According to Justice Ministry statistics, a total of 1,064 people were detained across Japan, including 12 minors, as of November 2011. The ministry does not release the number of suicide attempts while in detention, but the data reveal 45 cases of “self-harm” in 2010.

The treatment of irregular — or illegal — immigrants and refugee applicants by the Japanese authorities has also come under international scrutiny. In April 2010, the U.N. special rapporteur on the human rights of migrants, Jorge Bustamante, said irregular migrants and asylum seekers in Japan face discrimination, exploitation and other forms of mistreatment. According to Bustamante, “a considerable number of irregular migrants and asylum seekers are detained for very long periods with limited access to judicial processes. While a legal counsel is allowed to intervene in the procedures of requesting a special permission to stay, such interventions are restricted.”

Bustamante also cited poor health care conditions in detention facilities. He wrote: “Many of the detainees that the special rapporteur met suffered from various diseases, in some cases very serious, and the majority complained about not receiving adequate health care. They had not been allowed to continue the medication they had been taking before they were detained, and were given light medication instead, which was seriously compromising their health and possibility of recovering. For example, a detainee suffering from diabetes reported he was only given painkillers and his condition had worsened tremendously.”

A volunteer who visits the Ushiku center regularly says the center now holds about 300 detainees, but has only one doctor on site, four days a week. Detainees are not given sufficient medical care, says Mitsuru Miyasako of Bond, a group supporting foreign workers and refugees. Detainees are often given painkillers and tranquilizers without the cause of their symptoms having first been diagnosed, he says. Exercise hours are limited to 40 minutes, Monday to Friday, whereas they should be given a longer period to exercise every day, he adds.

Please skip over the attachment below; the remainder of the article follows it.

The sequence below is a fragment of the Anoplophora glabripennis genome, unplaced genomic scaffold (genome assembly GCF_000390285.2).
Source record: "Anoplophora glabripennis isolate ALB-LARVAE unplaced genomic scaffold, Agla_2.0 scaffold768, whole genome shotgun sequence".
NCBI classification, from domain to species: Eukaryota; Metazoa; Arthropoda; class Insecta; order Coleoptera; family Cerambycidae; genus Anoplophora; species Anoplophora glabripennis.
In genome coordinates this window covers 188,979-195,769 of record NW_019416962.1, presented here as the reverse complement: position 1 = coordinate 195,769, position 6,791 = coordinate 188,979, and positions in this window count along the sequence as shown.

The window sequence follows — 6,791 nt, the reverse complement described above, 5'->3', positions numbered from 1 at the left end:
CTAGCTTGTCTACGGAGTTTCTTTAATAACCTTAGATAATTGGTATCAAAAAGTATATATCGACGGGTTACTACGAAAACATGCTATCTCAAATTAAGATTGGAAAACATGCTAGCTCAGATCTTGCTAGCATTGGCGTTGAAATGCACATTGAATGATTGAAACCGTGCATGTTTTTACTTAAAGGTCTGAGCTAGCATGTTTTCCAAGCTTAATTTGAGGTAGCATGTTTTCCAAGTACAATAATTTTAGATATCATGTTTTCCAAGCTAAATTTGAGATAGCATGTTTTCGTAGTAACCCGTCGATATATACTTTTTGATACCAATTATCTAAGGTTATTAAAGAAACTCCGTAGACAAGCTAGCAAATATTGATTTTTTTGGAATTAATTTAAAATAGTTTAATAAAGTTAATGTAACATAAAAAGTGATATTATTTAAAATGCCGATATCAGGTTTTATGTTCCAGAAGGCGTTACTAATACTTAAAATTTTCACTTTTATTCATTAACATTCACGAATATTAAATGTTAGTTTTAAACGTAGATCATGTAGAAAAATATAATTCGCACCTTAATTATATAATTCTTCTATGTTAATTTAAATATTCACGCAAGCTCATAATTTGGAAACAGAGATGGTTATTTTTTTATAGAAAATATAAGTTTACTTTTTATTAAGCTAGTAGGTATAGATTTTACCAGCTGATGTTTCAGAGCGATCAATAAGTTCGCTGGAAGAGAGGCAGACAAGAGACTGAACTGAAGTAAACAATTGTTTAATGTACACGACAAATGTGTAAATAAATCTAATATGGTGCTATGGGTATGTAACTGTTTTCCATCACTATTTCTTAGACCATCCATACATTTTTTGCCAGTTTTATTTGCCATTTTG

Nakagawa, the Ushiku official, said the center acknowledges the complaints about its health care system and the length and frequency of the exercise sessions and is working to improve the situation despite operating with limited resources.

Detainees at the Ushiku center have a daily routine of “free hours” between 9:30 a.m. and noon, and 1-4:30 p.m., during which they take showers, do their laundry or call their families. Other than that, they are locked in small rooms where they have no privacy at all.

Families are not allowed to bring in food for the detainees, except for the snacks and cup noodles sold at the center.

The wife of one detainee says her husband has lost a significant amount of weight. “All I could give him is cup noodles and snacks, and I am so worried about his health,” she says. The couple tries to talk together every day, but since she cannot phone him, all she can do is wait for his calls.

“None of these people need to be treated like this,” says Hanada. ” The (3/11) earthquake last year highlighted the importance of kizuna (human ties), yet the authorities are undermining the value of the family. They think they have the right to judge which families are to be separated.”